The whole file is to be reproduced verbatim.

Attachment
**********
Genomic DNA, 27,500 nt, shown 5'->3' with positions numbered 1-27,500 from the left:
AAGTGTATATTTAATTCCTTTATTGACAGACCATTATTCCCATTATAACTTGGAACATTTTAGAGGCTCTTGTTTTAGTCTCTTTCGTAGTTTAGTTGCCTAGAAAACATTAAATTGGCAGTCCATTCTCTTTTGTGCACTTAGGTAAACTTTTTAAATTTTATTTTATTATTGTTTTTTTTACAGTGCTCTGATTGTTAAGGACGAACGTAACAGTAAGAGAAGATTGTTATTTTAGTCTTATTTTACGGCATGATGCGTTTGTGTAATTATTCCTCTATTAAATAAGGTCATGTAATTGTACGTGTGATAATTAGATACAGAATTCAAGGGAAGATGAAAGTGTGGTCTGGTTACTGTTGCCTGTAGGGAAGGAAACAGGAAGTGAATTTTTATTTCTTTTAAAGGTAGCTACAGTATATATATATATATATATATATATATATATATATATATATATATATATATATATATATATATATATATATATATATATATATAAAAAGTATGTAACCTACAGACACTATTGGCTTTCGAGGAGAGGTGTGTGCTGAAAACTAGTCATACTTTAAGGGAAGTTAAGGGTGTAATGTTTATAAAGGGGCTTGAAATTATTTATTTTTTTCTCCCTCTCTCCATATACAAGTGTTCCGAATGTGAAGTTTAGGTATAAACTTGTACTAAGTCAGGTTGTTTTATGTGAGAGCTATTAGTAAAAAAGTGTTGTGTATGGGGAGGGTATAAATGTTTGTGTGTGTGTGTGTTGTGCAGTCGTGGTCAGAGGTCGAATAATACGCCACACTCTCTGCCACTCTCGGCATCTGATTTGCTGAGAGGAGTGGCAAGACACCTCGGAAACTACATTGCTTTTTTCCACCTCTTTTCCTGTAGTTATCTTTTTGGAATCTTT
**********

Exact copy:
Genomic DNA, 27,500 nt, shown 5'->3' with positions numbered 1-27,500 from the left:
AAGTGTATATTTAATTCCTTTATTGACAGACCATTATTCCCATTATAACTTGGAACATTTTAGAGGCTCTTGTTTTAGTCTCTTTCGTAGTTTAGTTGCCTAGAAAACATTAAATTGGCAGTCCATTCTCTTTTGTGCACTTAGGTAAACTTTTTAAATTTTATTTTATTATTGTTTTTTTTACAGTGCTCTGATTGTTAAGGACGAACGTAACAGTAAGAGAAGATTGTTATTTTAGTCTTATTTTACGGCATGATGCGTTTGTGTAATTATTCCTCTATTAAATAAGGTCATGTAATTGTACGTGTGATAATTAGATACAGAATTCAAGGGAAGATGAAAGTGTGGTCTGGTTACTGTTGCCTGTAGGGAAGGAAACAGGAAGTGAATTTTTATTTCTTTTAAAGGTAGCTACAGTATATATATATATATATATATATATATATATATATATATATATATATATATATATATATATATATATATATATATATATATATAAAAAGTATGTAACCTACAGACACTATTGGCTTTCGAGGAGAGGTGTGTGCTGAAAACTAGTCATACTTTAAGGGAAGTTAAGGGTGTAATGTTTATAAAGGGGCTTGAAATTATTTATTTTTTTCTCCCTCTCTCCATATACAAGTGTTCCGAATGTGAAGTTTAGGTATAAACTTGTACTAAGTCAGGTTGTTTTATGTGAGAGCTATTAGTAAAAAAGTGTTGTGTATGGGGAGGGTATAAATGTTTGTGTGTGTGTGTGTTGTGCAGTCGTGGTCAGAGGTCGAATAATACGCCACACTCTCTGCCACTCTCGGCATCTGATTTGCTGAGAGGAGTGGCAAGACACCTCGGAAACTACATTGCTTTTTTCCACCTCTTTTCCTGTAGTTATCTTTTTGGAATCTTT